By Cindy Orti
 Losing a beloved pet is one of the most heart-wrenching tragedies in this world, but as hard as it is there are many ways to obtain closure for your loss. A popular trend of the past decade is a physical memorial to your pet. There are all types of memorials, but why settle for something mundane like an engraved rock when there are far more fancy and unique ways to pay homage to a lost fuzzy soul.

To begin: there’s a mess of jewelery available for the magpie-at-heart, ranging from simple dog-memory dog-tags to lizard-scale-pattern lockets to brass boxes in which to store precious memories. If jewelery floats your grieving boat, these ornaments can provide the most conventional and potentially least expensive way to remember your pet.
Need something more tactile than a simple picture? Why not try a plush replica. By sending some pictures to a custom plush producer, you can buy a terrifyingly accurate rendition of your pet for several hundred dollars. Creepy? Perhaps, but for those who just need to hug something familiar, little can beat a tiny plush copy.
Being part of the 21st Century, the internet has wiggled itself into all facets of daily life. Don’t fight the feeling; set up a personal pet memorial website, or join one of the existing ones. Making your own site, however, does come with some cost. Hosting services, web design and programming don’t come cheap. But building a completely personalized website offers an unmatched degree of creative freedom. Think of it as futuristic scrapbooking that you can share with friends and family at the click of a button. There are also many websites like http://www.ilovedmypet.com/ and http://critters.com/ that provide free template-based memorial pages to make this process simpler.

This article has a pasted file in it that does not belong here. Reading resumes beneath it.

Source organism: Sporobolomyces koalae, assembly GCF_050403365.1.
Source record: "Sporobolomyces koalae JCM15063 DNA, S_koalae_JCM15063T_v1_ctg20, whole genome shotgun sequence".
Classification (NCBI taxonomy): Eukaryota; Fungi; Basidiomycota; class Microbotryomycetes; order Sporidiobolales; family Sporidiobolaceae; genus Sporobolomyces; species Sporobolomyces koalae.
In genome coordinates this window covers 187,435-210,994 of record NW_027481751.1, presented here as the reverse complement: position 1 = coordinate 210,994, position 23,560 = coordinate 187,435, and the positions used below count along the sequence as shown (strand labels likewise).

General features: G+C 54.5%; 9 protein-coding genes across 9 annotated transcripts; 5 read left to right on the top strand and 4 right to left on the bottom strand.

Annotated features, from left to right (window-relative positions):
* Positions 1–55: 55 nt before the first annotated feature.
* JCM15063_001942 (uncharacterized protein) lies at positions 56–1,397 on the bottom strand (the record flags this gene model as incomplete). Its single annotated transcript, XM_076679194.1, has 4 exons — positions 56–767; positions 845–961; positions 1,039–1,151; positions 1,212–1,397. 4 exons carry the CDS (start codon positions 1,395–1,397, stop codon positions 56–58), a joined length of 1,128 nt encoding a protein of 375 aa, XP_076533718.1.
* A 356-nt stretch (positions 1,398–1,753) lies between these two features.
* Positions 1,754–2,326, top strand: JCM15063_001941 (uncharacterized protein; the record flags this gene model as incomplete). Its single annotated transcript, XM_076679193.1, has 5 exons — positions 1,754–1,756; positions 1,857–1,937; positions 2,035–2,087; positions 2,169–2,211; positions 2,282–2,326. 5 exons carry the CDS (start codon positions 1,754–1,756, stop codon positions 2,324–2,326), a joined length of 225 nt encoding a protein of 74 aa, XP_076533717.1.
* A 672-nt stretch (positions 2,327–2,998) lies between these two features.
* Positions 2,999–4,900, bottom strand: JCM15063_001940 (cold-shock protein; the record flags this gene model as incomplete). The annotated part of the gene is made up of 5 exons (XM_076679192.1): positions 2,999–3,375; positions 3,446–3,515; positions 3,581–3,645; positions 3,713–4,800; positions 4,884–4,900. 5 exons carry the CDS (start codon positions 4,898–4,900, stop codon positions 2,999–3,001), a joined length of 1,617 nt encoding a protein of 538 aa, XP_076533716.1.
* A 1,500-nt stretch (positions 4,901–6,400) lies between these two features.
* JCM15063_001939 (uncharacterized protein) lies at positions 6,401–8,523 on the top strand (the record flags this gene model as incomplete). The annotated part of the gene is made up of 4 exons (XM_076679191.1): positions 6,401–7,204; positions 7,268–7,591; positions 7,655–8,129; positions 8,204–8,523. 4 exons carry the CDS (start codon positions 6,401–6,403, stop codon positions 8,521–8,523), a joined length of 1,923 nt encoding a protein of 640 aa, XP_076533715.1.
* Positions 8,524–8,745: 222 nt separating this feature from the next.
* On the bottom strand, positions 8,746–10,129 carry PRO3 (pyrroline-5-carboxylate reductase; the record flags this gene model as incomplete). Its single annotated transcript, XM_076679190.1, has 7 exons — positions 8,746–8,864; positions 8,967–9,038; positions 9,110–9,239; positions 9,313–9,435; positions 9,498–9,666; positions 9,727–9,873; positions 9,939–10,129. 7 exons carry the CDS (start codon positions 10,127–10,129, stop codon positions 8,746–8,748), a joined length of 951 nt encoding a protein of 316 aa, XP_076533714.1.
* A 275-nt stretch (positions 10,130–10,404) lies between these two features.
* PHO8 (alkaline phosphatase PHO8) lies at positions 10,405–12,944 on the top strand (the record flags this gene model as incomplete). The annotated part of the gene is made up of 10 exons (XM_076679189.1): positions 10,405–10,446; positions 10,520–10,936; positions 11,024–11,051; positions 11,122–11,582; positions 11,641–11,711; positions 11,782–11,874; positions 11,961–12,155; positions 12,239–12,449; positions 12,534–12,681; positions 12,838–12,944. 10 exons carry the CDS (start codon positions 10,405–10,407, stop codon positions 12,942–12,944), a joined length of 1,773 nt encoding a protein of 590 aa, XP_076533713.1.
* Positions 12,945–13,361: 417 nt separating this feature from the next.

Is all this too mundane? Too blasé? There are always options for those to whom money is not a factor. Why not turn your deceased best friend into a diamond? That’s right, a real diamond! All terrestrial life is carbon-based, and diamonds are nothing more than carbon chains of a maximum density. It’s quite possible to take the cremated remains of an animal (or human, for that matter) and compress them into a full karat diamond in a variety of colours. If $2000 to $18,000 for the diamond making procedure is just a bit too rich, it’s also easy to mix in some ashes with molten glass to make rather captivating memorial urn.
It’s easy to forget, but memorials aren’t about mourning a death, but rather celebrating a life lived. Everything, from a locket with a favourite picture, to a website, to a multi-thousand dollar jewel is meant to be a reminder of all the good times had. Whether all this seems over the top or just right, there’s no denying that with the right memorial, any pet can live forever in your heart and fondest memories.
By Alexander Bentley